Our very own personal fitness advisor, Josh Bowen, is getting some big press for being named one of the ten top personal trainers in the world.
Check out an excerpt from today’s story in the Lexington Herald-Leader:
After 10 years in the business, personal trainer Josh Bowen is accustomed to meeting strangers and tailoring a fitness program to their goals.
But his comfort zone will be challenged this week in England, where he’ll be competing in a contest that will judge his abilities.
Bowen is a finalist in the Life Fitness Personal Trainers to Watch competition, which will be Friday in London. Ten personal trainers will be judged on their abilities to motivate, praise and collaborate with a client. The winner receives $5,000 and bragging rights.
Some 1,500 applicants from 43 countries applied to take part in the competition.
Bowen, 31, said that when potential customers approach him, “I have to quickly try to make a relationship with them, draw out their goals and nutrition, and then I show them what I do. I’m used to doing that on the fly — that doesn’t intimidate me at all — but I really don’t know what to expect (in London). I don’t know who I’m going to be training.”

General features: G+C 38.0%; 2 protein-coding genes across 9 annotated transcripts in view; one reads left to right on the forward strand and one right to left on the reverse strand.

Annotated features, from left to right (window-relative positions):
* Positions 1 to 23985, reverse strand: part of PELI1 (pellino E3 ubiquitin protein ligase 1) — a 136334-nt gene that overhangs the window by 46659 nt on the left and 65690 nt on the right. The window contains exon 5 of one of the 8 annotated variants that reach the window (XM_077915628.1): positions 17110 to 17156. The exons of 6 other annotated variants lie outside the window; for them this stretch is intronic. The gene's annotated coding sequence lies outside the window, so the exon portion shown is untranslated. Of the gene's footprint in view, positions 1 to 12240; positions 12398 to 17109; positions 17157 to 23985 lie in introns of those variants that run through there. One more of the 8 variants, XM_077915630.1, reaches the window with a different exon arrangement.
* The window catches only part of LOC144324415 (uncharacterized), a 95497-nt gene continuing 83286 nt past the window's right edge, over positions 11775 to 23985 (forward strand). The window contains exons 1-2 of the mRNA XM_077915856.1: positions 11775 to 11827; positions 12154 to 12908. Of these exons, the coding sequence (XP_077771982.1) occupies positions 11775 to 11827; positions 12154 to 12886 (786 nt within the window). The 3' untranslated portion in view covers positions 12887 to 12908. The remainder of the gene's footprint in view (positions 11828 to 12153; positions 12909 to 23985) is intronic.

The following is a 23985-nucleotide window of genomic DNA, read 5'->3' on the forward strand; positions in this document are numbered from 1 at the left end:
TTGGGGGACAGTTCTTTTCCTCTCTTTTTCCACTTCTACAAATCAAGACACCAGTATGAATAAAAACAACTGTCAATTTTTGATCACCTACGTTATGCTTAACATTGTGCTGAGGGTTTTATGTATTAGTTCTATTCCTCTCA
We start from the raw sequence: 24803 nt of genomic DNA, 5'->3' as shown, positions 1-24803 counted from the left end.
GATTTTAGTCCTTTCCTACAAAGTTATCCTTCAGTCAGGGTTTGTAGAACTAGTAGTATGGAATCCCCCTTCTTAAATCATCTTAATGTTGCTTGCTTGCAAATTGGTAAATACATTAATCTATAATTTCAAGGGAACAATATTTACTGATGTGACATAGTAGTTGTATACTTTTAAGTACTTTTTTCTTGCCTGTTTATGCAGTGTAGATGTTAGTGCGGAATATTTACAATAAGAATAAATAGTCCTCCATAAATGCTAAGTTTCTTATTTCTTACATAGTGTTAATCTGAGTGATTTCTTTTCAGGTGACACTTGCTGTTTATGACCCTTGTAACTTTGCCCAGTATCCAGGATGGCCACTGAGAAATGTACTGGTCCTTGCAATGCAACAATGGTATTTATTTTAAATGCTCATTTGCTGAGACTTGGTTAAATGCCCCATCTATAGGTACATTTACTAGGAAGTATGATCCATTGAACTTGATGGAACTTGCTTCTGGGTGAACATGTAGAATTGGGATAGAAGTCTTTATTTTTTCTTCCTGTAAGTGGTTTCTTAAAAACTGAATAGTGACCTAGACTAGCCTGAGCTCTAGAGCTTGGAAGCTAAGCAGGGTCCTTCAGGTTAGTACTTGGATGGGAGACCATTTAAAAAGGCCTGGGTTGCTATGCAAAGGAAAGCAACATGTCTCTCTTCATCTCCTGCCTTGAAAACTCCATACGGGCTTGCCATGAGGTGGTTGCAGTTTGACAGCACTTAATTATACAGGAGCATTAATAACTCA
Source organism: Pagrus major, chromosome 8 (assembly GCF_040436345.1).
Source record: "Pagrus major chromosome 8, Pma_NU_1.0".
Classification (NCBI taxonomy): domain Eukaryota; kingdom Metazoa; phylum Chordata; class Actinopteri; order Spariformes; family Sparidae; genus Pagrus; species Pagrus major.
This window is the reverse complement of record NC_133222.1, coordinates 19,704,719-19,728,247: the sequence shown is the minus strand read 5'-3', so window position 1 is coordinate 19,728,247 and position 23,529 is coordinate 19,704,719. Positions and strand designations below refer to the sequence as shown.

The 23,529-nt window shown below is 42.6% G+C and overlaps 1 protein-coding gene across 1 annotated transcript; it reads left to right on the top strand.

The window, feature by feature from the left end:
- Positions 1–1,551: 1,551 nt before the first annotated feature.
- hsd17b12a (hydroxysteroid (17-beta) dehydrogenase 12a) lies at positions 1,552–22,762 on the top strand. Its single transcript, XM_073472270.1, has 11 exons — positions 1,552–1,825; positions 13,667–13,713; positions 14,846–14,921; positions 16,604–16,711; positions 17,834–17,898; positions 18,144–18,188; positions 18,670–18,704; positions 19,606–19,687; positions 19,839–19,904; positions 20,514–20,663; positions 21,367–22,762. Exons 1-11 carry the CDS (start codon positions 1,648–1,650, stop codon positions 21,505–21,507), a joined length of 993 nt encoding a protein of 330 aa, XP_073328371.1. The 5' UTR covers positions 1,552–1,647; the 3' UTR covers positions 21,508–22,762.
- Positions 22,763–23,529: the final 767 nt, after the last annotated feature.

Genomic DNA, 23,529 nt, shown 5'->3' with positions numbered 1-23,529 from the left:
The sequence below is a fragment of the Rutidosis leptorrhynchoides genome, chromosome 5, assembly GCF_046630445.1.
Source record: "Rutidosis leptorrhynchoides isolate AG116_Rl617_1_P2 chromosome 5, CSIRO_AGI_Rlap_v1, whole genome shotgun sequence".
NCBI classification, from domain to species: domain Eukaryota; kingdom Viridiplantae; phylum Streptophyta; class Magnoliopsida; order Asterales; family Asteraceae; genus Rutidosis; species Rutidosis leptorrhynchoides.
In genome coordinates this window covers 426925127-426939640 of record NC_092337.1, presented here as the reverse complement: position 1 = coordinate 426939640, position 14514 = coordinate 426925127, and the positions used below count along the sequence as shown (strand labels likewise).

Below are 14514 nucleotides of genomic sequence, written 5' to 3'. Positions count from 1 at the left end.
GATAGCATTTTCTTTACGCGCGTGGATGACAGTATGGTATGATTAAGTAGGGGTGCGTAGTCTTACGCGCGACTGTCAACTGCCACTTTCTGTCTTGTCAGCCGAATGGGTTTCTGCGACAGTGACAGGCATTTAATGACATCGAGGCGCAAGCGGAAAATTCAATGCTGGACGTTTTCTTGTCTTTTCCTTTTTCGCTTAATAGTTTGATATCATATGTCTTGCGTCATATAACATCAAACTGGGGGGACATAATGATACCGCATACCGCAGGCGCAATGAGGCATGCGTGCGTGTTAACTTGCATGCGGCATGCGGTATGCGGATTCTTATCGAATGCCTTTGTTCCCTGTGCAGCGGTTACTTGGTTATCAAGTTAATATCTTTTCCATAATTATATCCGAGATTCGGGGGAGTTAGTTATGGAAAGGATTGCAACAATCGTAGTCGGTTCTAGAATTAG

Nevertheless, Bowen said, he is confident and ready.
“If there’s anything I’m going to compete in, this would be it. That’s not to say I’m going in cocky, but I have a confidence about myself,” he said.
Another fan of Bowen is former state treasurer Jonathan Miller, whose Recovering Politician publishing company will print Bowen’s book, The 12 Steps to Fitness Freedom, in January.
“There are 12 steps every body needs to get results from fitness,” Bowen said. “It goes through all the things I would go through with a client. I can touch more people that way.”
Bowen has been Miller’s personal trainer for years and has helped Miller with “middle-age maladies” like lower back pain.
“He really has a holistic approach to personal training,” Miller said. “It’s not just going to the gym to lift weights. (In the book) he’s able to combine all those things into something the average reader can grasp.”
Click here for the full story.
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